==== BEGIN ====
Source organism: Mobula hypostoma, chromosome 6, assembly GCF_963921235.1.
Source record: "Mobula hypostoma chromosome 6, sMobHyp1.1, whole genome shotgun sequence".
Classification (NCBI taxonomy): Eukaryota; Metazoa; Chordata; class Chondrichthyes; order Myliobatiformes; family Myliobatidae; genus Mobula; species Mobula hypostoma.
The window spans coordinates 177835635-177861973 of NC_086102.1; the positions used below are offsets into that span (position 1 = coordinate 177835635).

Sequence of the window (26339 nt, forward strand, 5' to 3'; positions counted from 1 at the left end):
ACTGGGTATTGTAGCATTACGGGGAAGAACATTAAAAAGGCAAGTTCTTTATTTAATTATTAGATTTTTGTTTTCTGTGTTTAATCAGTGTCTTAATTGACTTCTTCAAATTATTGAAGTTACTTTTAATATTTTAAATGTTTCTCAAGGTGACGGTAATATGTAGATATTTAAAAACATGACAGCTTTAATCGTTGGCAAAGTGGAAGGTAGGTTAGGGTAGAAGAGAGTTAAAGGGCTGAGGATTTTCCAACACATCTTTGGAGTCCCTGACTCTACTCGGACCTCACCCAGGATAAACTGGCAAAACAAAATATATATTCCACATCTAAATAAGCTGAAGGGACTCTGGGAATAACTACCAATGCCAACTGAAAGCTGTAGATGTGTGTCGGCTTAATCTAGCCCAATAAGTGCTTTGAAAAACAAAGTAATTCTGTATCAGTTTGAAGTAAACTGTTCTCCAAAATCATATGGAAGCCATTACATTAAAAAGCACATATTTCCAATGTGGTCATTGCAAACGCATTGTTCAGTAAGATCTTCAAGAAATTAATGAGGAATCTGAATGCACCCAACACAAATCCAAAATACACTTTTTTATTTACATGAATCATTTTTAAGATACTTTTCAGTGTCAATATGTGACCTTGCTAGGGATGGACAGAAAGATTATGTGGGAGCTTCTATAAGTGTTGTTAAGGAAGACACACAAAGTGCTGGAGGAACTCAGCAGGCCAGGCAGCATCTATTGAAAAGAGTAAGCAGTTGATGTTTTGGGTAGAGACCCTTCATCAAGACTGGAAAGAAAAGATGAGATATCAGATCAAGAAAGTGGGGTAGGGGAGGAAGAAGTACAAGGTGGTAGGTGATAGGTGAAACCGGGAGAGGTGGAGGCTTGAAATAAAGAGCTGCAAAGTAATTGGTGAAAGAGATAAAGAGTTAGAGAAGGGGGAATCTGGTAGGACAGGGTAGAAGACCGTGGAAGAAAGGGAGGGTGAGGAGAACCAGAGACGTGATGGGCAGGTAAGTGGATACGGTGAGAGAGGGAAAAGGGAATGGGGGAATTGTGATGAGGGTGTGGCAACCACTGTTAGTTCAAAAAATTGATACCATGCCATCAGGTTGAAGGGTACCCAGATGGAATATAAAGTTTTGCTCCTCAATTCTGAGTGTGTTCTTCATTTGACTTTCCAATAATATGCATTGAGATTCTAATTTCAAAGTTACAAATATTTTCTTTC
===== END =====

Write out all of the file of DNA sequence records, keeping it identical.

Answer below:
Source organism: Mobula hypostoma, chromosome 6, assembly GCF_963921235.1.
Source record: "Mobula hypostoma chromosome 6, sMobHyp1.1, whole genome shotgun sequence".
Classification (NCBI taxonomy): Eukaryota; Metazoa; Chordata; class Chondrichthyes; order Myliobatiformes; family Myliobatidae; genus Mobula; species Mobula hypostoma.
The window spans coordinates 177835635-177861973 of NC_086102.1; the positions used below are offsets into that span (position 1 = coordinate 177835635).

Sequence of the window (26339 nt, forward strand, 5' to 3'; positions counted from 1 at the left end):
ACTGGGTATTGTAGCATTACGGGGAAGAACATTAAAAAGGCAAGTTCTTTATTTAATTATTAGATTTTTGTTTTCTGTGTTTAATCAGTGTCTTAATTGACTTCTTCAAATTATTGAAGTTACTTTTAATATTTTAAATGTTTCTCAAGGTGACGGTAATATGTAGATATTTAAAAACATGACAGCTTTAATCGTTGGCAAAGTGGAAGGTAGGTTAGGGTAGAAGAGAGTTAAAGGGCTGAGGATTTTCCAACACATCTTTGGAGTCCCTGACTCTACTCGGACCTCACCCAGGATAAACTGGCAAAACAAAATATATATTCCACATCTAAATAAGCTGAAGGGACTCTGGGAATAACTACCAATGCCAACTGAAAGCTGTAGATGTGTGTCGGCTTAATCTAGCCCAATAAGTGCTTTGAAAAACAAAGTAATTCTGTATCAGTTTGAAGTAAACTGTTCTCCAAAATCATATGGAAGCCATTACATTAAAAAGCACATATTTCCAATGTGGTCATTGCAAACGCATTGTTCAGTAAGATCTTCAAGAAATTAATGAGGAATCTGAATGCACCCAACACAAATCCAAAATACACTTTTTTATTTACATGAATCATTTTTAAGATACTTTTCAGTGTCAATATGTGACCTTGCTAGGGATGGACAGAAAGATTATGTGGGAGCTTCTATAAGTGTTGTTAAGGAAGACACACAAAGTGCTGGAGGAACTCAGCAGGCCAGGCAGCATCTATTGAAAAGAGTAAGCAGTTGATGTTTTGGGTAGAGACCCTTCATCAAGACTGGAAAGAAAAGATGAGATATCAGATCAAGAAAGTGGGGTAGGGGAGGAAGAAGTACAAGGTGGTAGGTGATAGGTGAAACCGGGAGAGGTGGAGGCTTGAAATAAAGAGCTGCAAAGTAATTGGTGAAAGAGATAAAGAGTTAGAGAAGGGGGAATCTGGTAGGACAGGGTAGAAGACCGTGGAAGAAAGGGAGGGTGAGGAGAACCAGAGACGTGATGGGCAGGTAAGTGGATACGGTGAGAGAGGGAAAAGGGAATGGGGGAATTGTGATGAGGGTGTGGCAACCACTGTTAGTTCAAAAAATTGATACCATGCCATCAGGTTGAAGGGTACCCAGATGGAATATAAAGTTTTGCTCCTCAATTCTGAGTGTGTTCTTCATTTGACTTTCCAATAATATGCATTGAGATTCTAATTTCAAAGTTACAAATATTTTCTTTC